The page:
I actually think it would be better for US soccer as a whole if a lower-division club got the spot. It's a better story, so there might be more publicity, and MLS sides might take it more seriously in the future. Plus I'm a sucker for any development that makes it seem like we in the States have something approaching an organic soccer "pyramid", and not just a cabal of rich dudes running a plastic, closed top division.
The one downside is that it might bankrupt a lower division team. The travel costs would be brutal, even if they are subsidized by CONCACAF. The Richmond Kickers dropped from the second division to the third division at one point because….they made the playoffs. The extra travel of the playoffs was too much of a financial strain, so they had to move down to stay solvent (the third division was a de facto regional east coast league at the time).
Countries in Europe developed organic pyramids because there were more clubs willing and capable of playing in the top division than there were places in the division. In the US, this still hasn’t come to pass. The clubs in the NASL and USL are mostly a labor of love. They are shoestring operations that play in small, simple stadiums without much financial support. The vast majority of owners would not be able to survive financially if they had to step up to MLS. Those who do have money behind them have mostly joined the league already: Seattle, Vancouver, Portland, and Montreal. (And some of those ownership groups needed to add investors, such as Paul Allen.)
MLS will eventually face an interesting issue. The league could expand to the size of other American leagues and include 28-32 teams. The problem is that MLS is competing on a global scale and diluting talent that way has harsher consequences than it does in the NFL or in MLB, where there is no international competition whatsoever. I think MLS will be hard-pressed to go beyond 24 teams and even that is a very big number. What happens then? If the league is truly closed – no more expansion – there should be an increased investment in lower division clubs because there would no longer be any reason to hold out for a place in MLS. Even now, a second-division type city like San Antonio has a fairly ambitious D2 team that is drawing upwards of 8,000 people in its inaugural season and has stadium plans.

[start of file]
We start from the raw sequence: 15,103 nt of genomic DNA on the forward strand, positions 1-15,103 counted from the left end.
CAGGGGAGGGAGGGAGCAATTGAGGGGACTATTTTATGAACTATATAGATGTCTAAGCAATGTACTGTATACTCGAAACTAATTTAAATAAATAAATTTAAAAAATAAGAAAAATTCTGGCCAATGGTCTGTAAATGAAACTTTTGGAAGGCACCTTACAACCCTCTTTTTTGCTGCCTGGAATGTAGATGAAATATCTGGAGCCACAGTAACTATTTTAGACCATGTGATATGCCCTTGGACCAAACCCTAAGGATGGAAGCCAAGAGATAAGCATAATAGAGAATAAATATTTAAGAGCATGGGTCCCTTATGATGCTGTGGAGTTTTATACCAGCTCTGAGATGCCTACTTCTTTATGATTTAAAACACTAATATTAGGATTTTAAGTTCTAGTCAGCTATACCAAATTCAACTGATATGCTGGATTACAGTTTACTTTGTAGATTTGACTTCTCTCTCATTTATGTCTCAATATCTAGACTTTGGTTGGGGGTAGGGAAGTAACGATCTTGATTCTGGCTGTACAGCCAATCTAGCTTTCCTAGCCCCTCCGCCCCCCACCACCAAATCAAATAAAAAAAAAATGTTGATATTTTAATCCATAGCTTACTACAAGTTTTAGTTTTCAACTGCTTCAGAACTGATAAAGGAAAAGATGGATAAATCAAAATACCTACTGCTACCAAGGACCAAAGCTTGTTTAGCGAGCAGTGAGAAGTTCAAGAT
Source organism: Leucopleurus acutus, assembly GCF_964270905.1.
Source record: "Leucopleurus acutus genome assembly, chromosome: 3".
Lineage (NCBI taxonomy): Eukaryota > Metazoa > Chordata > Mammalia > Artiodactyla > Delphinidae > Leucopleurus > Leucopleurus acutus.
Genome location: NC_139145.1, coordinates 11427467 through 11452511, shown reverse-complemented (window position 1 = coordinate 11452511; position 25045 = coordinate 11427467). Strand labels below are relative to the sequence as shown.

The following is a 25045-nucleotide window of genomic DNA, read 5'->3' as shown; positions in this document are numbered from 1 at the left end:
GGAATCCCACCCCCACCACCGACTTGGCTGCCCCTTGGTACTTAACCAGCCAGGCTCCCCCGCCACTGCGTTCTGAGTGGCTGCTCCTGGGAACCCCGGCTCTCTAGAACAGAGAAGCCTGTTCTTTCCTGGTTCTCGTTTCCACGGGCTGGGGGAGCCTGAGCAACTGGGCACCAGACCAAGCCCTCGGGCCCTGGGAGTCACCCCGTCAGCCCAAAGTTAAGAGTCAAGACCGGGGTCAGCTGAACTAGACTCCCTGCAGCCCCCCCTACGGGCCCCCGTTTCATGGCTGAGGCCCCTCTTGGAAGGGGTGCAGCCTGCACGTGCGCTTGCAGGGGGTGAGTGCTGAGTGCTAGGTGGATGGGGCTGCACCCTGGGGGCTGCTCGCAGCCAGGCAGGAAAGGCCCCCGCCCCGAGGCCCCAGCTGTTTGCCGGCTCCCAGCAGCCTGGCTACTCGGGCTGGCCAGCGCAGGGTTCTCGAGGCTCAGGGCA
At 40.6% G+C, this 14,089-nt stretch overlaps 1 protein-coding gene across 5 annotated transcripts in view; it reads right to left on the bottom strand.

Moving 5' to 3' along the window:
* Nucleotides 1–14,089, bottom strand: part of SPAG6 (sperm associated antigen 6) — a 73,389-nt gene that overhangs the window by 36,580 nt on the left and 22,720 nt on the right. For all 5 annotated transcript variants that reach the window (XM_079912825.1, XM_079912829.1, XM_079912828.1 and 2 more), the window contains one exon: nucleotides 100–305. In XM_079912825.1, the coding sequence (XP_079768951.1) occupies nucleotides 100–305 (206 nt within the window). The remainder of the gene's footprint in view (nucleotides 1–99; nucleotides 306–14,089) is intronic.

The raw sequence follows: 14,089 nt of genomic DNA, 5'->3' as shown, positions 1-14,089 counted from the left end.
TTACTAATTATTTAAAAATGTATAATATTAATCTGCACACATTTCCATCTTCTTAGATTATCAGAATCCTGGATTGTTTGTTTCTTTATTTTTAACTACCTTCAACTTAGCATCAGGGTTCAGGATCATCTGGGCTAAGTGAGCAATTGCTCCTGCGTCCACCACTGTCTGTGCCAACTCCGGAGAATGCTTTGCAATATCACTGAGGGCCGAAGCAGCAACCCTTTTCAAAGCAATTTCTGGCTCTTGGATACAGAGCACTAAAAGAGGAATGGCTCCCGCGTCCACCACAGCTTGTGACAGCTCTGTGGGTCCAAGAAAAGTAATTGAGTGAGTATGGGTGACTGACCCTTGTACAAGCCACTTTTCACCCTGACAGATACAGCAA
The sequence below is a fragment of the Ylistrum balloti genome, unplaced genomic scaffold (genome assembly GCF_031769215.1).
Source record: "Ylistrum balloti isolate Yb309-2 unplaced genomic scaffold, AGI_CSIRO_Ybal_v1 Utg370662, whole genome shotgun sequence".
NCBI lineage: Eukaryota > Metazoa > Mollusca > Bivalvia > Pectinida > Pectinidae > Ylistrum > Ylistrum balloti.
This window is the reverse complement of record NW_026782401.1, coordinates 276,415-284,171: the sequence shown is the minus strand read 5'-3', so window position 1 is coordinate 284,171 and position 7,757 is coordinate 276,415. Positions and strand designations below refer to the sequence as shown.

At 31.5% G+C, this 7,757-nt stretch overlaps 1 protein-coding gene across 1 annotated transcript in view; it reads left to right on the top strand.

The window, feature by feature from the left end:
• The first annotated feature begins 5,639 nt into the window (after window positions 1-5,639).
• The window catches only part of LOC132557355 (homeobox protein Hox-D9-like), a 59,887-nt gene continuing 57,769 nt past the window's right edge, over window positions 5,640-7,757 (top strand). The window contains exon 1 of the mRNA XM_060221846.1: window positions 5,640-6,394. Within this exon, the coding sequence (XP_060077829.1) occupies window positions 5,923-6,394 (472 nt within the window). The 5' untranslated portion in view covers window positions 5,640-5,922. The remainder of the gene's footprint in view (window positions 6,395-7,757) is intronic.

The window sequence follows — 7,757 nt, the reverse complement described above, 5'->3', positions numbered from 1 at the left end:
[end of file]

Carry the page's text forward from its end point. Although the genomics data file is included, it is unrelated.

If an integrated pyramid ever comes to the US – and there are plenty of good reasons to think it never will – it will follow the J.League model. This would mean that MLS eventually would form a second division under the MLS umbrella, populated with a few expansion teams and hand-picked successful minor league teams that meet stadium and financial requirements.
It’s a real stretch, though. MLS’s current ownership has sunk a lot of money into the league and into their clubs and they’ll hardly be interested in a system that could see their investment slide into second division status. That being said, a lot can happen in 20-30 years. If we get to the point where second division soccer has a somewhat significant following, it means that soccer will have grown extensively in this country and profits for all will have risen. Furthermore, there will always be a desire for a national footprint, something that it is difficult to achieve with three teams in Canada and several markets with multiple teams (LA and possibly NYC). If the league stops at 22 teams with two in New York, that would only be 17 US markets. I also think that there will always be fan support for such a system, for whatever little that may be worth, especially if we are at a point where an integrated pyramid actually seems attainable.
If somehow it all worked out, I would hope that the powers that be manage the finances of the system very carefully. The European system is rotten right now and I’d hate to replicate the massive imbalance in revenue that is found between CL and non-CL clubs and between first and second division clubs. There will always be an imbalance, but I want a system where a well-managed club has more social mobility than simply dreaming of a mid-table finish.